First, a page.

I am impressed with the speed and success of the vaccine roll-out and am extremely grateful to our brilliant scientists as well as our dedicated NHS staff and volunteers who made it all possible. However, it is clear that vaccines don't provide 100 per cent protection and are less effective for some of those who have certain disabilities and underlying health conditions.

There are also people who are not able to tolerate the vaccine. And for these and other members of our society who remain vulnerable to the virus (which also includes those who have not been fully vaccinated), freedom day will mean heightened anxiety, increased social isolation and exclusion and crucially they will also be forced to choose between their own safety and engaging in necessary tasks and social interactions.

I recently heard a testimony by a young woman who has a compromised immune system and is extremely worried how she will be able to keep herself safe when sharing busy environments with others who choose not to wear face coverings. She said she would avoid venues like restaurants but still needs to do her shopping, use public transport and attend hospital appointments.

What struck me was her acceptance of having to avoid activities that most of us value and take for granted. The proposed lifting of all restrictions effectively excludes groups of our society from the enjoyment of new freedoms which in my view represents a complete disregard for the principles of fairness and equal opportunity.

Those who remain more vulnerable to the virus are left to rely solely on the good will of their fellow citizens, employers and service providers. I believe this is dangerous and negligent.

The argument that everybody will do the right thing and proceed with caution and consideration for others is sadly not confirmed by my own experience since the information about the lifting of restrictions was first touted. When I recently attended two different concert venues (that advertised Covid measures would be observed), I was shocked to find  that most of the audience and some of the organisers failed to comply with mandatory rules on face coverings.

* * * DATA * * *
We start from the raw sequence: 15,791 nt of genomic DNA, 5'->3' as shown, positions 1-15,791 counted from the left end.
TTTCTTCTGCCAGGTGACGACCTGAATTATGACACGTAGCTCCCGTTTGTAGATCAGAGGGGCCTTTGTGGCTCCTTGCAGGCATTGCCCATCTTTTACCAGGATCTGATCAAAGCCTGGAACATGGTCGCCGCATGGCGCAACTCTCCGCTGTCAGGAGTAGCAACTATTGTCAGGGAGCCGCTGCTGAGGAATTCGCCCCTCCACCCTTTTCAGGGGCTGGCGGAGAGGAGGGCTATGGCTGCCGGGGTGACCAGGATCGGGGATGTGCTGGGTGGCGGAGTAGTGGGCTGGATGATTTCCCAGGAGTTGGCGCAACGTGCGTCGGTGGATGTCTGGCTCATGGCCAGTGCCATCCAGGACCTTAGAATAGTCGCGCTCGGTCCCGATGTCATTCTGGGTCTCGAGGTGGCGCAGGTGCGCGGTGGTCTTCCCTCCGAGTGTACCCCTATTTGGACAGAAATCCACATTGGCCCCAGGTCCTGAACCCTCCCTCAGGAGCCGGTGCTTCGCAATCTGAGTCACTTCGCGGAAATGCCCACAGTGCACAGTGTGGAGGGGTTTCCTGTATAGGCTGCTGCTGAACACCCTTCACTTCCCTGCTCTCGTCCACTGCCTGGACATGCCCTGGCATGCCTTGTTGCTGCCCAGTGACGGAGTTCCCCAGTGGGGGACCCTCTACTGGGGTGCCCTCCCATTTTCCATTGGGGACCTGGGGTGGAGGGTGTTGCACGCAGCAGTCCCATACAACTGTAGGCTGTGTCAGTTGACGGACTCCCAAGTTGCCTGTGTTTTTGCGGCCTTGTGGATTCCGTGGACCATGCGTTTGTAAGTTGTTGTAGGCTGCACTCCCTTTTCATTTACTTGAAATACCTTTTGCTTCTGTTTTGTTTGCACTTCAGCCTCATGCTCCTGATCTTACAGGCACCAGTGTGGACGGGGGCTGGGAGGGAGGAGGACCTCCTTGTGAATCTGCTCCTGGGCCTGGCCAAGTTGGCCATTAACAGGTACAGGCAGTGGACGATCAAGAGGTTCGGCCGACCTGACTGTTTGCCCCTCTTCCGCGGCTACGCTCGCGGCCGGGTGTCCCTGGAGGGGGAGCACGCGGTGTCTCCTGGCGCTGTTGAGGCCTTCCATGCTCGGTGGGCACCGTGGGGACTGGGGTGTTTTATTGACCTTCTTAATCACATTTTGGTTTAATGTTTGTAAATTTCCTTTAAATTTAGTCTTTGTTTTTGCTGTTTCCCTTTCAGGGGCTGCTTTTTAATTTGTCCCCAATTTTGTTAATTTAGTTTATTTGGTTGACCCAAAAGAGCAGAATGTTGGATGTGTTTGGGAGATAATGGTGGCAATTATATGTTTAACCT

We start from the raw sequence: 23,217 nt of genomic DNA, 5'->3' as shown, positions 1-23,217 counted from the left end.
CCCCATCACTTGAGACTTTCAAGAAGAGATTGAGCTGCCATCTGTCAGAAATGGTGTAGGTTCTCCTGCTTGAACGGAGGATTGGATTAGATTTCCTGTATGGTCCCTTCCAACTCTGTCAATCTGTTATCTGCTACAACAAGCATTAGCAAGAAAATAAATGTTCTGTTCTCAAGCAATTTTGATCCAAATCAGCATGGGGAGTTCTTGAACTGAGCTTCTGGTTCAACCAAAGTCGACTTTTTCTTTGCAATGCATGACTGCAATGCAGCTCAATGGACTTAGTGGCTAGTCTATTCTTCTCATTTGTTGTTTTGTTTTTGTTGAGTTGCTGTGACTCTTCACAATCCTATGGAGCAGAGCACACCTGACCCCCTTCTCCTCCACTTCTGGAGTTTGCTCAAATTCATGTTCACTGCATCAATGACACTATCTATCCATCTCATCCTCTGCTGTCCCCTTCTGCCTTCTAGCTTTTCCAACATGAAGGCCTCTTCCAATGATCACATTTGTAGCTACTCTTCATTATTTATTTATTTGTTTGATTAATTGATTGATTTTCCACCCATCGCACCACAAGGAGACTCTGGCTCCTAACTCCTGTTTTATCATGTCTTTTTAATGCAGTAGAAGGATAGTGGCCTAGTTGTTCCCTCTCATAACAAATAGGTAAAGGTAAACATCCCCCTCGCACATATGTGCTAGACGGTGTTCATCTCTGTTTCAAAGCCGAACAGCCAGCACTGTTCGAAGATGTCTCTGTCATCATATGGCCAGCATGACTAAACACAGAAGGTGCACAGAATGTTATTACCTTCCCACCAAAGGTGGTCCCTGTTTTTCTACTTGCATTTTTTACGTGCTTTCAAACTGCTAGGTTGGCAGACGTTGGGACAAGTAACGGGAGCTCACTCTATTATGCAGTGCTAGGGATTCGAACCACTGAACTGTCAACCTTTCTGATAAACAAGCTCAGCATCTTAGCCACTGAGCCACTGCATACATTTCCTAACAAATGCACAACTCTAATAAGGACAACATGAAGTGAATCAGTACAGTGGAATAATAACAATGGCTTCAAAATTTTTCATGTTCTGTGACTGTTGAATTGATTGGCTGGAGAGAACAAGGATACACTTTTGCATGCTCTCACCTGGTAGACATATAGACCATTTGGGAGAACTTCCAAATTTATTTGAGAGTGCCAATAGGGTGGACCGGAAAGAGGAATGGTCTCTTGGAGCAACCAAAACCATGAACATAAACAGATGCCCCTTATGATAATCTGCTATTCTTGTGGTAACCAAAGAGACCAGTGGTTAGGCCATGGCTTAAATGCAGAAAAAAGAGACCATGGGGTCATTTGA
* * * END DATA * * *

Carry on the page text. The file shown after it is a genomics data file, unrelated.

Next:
I therefore feel that it would be reasonable to suspect that adherence to infection control measures would decline even further once they are no longer legally binding and enforceable. 

It is also clear that the new freedoms will not extend to our exhausted health and social care workers (to whom we owe so much) who still have to wear PPE when working with an increasing number of people infected with Covid-19, and continue to face risks to their own health and their lives.

I fully accept that we have to learn to live with the virus but I do not understand why infection control measures that provide considerable benefits at comparatively little cost to the economy and our wellbeing will no longer be legally binding. I am concerned that leaving decisions to individuals, employers and service providers will cause confusion, conflict, division and potentially detrimental outcomes for our health.

It appears as if we have all been entered into a mega-experiment without clear guidance and with an uncertain outcome.

I do expect that many will do their best to protect themselves and others; however I fear that in the absence of strong leadership we could hurtle towards a new phase in the pandemic from which we may take a long time to recover and which will, as previously, adversely affect  those in our society who are most vulnerable and disadvantaged.